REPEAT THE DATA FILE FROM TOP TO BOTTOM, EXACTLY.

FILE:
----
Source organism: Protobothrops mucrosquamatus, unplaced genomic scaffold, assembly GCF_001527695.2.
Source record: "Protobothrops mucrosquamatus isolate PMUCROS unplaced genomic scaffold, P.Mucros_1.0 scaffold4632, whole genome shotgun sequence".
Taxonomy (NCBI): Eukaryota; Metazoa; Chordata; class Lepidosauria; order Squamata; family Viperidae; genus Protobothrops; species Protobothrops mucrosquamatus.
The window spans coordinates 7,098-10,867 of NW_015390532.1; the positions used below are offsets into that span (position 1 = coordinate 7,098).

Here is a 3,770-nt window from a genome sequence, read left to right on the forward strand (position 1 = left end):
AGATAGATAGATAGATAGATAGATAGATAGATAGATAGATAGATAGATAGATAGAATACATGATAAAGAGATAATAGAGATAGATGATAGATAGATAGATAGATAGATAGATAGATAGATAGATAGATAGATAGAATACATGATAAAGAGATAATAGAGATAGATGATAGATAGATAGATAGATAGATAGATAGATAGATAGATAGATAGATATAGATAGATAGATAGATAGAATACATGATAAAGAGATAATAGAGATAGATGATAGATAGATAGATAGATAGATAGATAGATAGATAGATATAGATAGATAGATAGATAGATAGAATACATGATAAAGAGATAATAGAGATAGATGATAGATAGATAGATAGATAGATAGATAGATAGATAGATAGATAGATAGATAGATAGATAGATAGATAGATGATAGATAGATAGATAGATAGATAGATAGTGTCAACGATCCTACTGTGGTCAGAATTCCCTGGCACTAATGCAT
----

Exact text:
Source organism: Protobothrops mucrosquamatus, unplaced genomic scaffold, assembly GCF_001527695.2.
Source record: "Protobothrops mucrosquamatus isolate PMUCROS unplaced genomic scaffold, P.Mucros_1.0 scaffold4632, whole genome shotgun sequence".
Taxonomy (NCBI): Eukaryota; Metazoa; Chordata; class Lepidosauria; order Squamata; family Viperidae; genus Protobothrops; species Protobothrops mucrosquamatus.
The window spans coordinates 7,098-10,867 of NW_015390532.1; the positions used below are offsets into that span (position 1 = coordinate 7,098).

Here is a 3,770-nt window from a genome sequence, read left to right on the forward strand (position 1 = left end):
AGATAGATAGATAGATAGATAGATAGATAGATAGATAGATAGATAGATAGATAGAATACATGATAAAGAGATAATAGAGATAGATGATAGATAGATAGATAGATAGATAGATAGATAGATAGATAGATAGATAGAATACATGATAAAGAGATAATAGAGATAGATGATAGATAGATAGATAGATAGATAGATAGATAGATAGATAGATAGATATAGATAGATAGATAGATAGAATACATGATAAAGAGATAATAGAGATAGATGATAGATAGATAGATAGATAGATAGATAGATAGATAGATATAGATAGATAGATAGATAGATAGAATACATGATAAAGAGATAATAGAGATAGATGATAGATAGATAGATAGATAGATAGATAGATAGATAGATAGATAGATAGATAGATAGATAGATAGATAGATGATAGATAGATAGATAGATAGATAGATAGTGTCAACGATCCTACTGTGGTCAGAATTCCCTGGCACTAATGCAT